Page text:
(ns guestbook.routes.home
  (:require
    ...
    [guestbook.db.core :as db]
    [bouncer.core :as b]
    [bouncer.validators :as v]
    [ring.util.response :refer [redirect]]))

Next, we'll create a function to validate the form parameters.

(defn validate-message [params]
  (first
    (b/validate
      params
      :name v/required
      :message [v/required [v/min-count 10]])))

The function uses the Bouncer validate function to check that the :name and the :message keys conform to the rules we specified. Specifically, the name is required and the message must contain at least 10 characters. Bouncer uses vector syntax to pass multiple rules to a validator as is the case with the message validator.

When a validator takes additional parameters as is the case with min-count the vector syntax is used as well. The value will be passed in implicitly as the first parameter to the validator.

We'll now add a function to validate and save messages:

(defn save-message! [{:keys [params]}]
  (if-let [errors (validate-message params)]
    (-> (redirect "/")
        (assoc :flash (assoc params :errors errors)))
    (do
      (db/save-message! (assoc params :timestamp (java.util.Date.)))
      (redirect "/"))))

The function will grab the :params key from the request that contains the form parameters. When the validate-message functions returns errors we'll redirect back to /, we'll associate a :flash key with the response where we'll put the supplied parameters along with the errors. Otherwise, we'll save the message in our database and redirect.

Finally, we'll change the home-page handler function to look as follows:

(defn home-page [{:keys [flash]}]
  (layout/render
   "home.html"
   (merge {:messages (db/get-messages)}
          (select-keys flash [:name :message :errors]))))

The function renders the home page template and passes it the currently stored messages along with any parameters from the :flash session, such as validation errors.

Our routes will now have to pass the request to both the home-page and the save-message! handlers:

(defroutes home-routes
  (GET "/" request (home-page request))
  (POST "/" request (save-message! request))
  (GET "/about" [] (about-page)))

Don't forget to refer POST from compojure.core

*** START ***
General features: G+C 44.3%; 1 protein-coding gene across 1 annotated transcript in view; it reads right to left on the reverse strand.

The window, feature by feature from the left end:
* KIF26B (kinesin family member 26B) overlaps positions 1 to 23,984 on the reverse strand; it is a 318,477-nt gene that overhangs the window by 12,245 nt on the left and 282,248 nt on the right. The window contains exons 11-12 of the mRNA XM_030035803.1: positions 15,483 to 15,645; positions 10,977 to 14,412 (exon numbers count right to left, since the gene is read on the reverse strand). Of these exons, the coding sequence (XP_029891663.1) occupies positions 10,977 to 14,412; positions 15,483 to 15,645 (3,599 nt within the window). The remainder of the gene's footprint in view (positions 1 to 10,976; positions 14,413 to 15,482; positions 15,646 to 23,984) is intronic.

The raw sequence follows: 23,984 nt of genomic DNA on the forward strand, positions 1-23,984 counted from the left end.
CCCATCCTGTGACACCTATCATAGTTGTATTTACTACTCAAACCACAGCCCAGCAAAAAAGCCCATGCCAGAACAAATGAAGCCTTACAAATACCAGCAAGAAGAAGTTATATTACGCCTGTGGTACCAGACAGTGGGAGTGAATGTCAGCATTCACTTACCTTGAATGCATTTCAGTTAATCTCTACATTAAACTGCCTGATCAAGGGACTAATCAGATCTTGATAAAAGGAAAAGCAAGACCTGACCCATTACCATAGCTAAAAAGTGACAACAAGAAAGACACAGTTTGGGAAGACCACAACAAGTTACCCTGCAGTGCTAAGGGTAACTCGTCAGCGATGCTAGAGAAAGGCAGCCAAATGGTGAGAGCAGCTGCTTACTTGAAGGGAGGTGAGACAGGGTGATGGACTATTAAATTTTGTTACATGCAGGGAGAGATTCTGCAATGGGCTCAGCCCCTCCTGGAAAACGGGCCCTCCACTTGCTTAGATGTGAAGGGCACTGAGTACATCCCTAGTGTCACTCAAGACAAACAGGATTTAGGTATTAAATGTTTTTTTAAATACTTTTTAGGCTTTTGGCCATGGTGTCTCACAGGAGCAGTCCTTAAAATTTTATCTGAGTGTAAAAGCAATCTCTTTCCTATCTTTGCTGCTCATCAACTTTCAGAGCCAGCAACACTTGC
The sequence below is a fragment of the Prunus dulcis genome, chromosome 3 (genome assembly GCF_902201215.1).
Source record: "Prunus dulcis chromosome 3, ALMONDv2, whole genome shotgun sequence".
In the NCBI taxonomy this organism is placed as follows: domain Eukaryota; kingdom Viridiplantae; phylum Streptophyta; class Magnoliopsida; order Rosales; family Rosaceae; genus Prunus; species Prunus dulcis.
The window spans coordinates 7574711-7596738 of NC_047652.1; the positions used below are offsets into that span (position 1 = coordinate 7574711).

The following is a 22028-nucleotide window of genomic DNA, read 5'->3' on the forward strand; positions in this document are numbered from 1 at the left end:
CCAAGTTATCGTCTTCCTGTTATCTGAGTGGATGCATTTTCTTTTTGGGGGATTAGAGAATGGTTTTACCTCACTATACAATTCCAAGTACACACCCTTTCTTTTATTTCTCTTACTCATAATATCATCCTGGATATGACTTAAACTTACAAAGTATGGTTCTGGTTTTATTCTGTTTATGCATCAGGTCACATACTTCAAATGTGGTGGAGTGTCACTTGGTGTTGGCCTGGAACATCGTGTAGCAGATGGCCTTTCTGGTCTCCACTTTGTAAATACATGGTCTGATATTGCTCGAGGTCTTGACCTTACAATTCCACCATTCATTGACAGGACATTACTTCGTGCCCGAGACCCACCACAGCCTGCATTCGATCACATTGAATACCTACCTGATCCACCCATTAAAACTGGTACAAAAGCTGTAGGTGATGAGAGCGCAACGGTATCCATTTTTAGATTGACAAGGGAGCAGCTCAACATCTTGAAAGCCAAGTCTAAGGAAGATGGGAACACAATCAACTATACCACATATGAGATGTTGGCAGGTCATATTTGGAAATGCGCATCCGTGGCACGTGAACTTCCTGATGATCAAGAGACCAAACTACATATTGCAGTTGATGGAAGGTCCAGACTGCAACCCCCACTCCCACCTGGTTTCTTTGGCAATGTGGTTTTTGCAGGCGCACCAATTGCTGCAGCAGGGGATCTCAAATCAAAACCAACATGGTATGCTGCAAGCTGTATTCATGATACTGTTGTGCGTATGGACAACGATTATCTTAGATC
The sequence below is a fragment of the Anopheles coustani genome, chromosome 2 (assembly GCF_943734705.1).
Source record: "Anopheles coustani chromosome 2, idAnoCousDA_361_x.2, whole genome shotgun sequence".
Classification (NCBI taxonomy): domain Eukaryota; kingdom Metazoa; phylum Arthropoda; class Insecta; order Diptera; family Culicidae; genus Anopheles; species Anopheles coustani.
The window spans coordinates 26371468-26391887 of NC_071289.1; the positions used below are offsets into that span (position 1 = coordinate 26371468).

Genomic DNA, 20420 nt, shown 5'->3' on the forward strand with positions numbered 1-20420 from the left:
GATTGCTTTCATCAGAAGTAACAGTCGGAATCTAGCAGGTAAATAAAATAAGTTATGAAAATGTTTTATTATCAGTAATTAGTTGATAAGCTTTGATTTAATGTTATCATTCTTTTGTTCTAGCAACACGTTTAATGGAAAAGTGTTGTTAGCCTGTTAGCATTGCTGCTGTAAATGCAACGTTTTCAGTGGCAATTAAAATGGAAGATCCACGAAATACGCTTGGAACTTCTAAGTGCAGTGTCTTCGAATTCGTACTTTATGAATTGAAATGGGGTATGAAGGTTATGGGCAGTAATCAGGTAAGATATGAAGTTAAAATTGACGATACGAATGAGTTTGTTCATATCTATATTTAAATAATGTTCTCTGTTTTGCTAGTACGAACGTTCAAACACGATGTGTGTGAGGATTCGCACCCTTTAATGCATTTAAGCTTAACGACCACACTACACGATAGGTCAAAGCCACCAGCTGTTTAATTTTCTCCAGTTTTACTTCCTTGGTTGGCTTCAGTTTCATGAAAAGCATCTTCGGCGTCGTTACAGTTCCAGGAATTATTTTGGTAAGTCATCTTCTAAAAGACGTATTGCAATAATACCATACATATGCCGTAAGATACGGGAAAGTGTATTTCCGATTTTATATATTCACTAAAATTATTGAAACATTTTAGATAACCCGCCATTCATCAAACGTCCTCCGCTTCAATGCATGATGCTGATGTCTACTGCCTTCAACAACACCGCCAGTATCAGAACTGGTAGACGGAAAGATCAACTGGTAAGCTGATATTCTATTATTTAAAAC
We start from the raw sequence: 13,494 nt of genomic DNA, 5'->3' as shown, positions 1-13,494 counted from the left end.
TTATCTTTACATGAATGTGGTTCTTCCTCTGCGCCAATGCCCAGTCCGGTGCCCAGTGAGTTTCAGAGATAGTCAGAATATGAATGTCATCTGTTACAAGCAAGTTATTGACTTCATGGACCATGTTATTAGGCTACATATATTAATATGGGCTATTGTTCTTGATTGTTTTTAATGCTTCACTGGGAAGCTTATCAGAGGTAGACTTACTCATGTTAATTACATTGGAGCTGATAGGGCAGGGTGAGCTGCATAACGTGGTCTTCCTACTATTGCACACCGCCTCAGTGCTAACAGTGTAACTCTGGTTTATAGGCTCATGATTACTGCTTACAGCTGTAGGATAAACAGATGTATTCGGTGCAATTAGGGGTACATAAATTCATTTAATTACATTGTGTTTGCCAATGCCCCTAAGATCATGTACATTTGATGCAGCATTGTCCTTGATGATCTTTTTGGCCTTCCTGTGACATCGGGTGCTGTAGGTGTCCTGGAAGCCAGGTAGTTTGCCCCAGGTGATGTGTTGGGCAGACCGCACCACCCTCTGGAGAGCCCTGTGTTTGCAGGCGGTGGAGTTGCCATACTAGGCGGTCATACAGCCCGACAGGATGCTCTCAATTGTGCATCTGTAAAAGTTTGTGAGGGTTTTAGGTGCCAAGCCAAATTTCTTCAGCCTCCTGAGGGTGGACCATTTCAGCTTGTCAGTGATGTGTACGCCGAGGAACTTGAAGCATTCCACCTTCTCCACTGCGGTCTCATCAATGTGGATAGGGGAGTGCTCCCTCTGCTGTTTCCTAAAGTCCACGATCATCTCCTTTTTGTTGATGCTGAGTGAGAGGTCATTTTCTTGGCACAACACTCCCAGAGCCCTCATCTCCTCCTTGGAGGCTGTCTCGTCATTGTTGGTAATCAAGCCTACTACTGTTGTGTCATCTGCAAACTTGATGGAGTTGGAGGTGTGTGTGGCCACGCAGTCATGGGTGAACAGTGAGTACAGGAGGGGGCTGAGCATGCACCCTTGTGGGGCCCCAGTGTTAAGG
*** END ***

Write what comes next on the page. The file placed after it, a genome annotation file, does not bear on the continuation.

(ns guestbook.routes.home
  (:require ...
            [compojure.core :refer [defroutes GET POST]]
            ...))

Now that we have our controllers setup, let's open the home.html template located under the resources/templates directory. Currently, it simply renders the contents of the content variable inside the content block:

{% extends "base.html" %}
{% block content %}
  <div class="jumbotron">
    <h1>Welcome to guestbook</h1>
    <p>Time to start building your site!</p>
    <p><a class="btn btn-primary btn-lg" href="http://luminusweb.net">Learn more &raquo;</a></p>
  </div>

  <div class="row">
    <div class="span12">
    {{docs|markdown}}
    </div>
  </div>
{% endblock %}

We'll update our content block to iterate over the messages and print each one in a list:

{% extends "base.html" %}
{% block content %}
  <div class="jumbotron">
    <h1>Welcome to guestbook</h1>
    <p>Time to start building your site!</p>
    <p><a class="btn btn-primary btn-lg" href="http://luminusweb.net">Learn more &raquo;</a></p>
  </div>

  <div class="row">
    <div class="span12">
        <ul class="messages">
            {% for item in messages %}
            <li>
                <time>{{item.timestamp|date:"yyyy-MM-dd HH:mm"}}</time>
                <p>{{item.message}}</p>
                <p> - {{item.name}}</p>
            </li>
            {% endfor %}
        </ul>
    </div>
</div>
{% endblock %}

As you can see above, we use a for iterator to walk the messages. Since each message is a map with the message, name, and timestamp keys, we can access them by name. Also, notice the use of the date filter to format the timestamps into a human readable form.

Finally, we'll create a form to allow users to submit their messages. We'll populate the name and message values if they're supplied and render any errors associated with them. Note that the forms also uses the csrf-field tag that's required for cross-site scripting protection.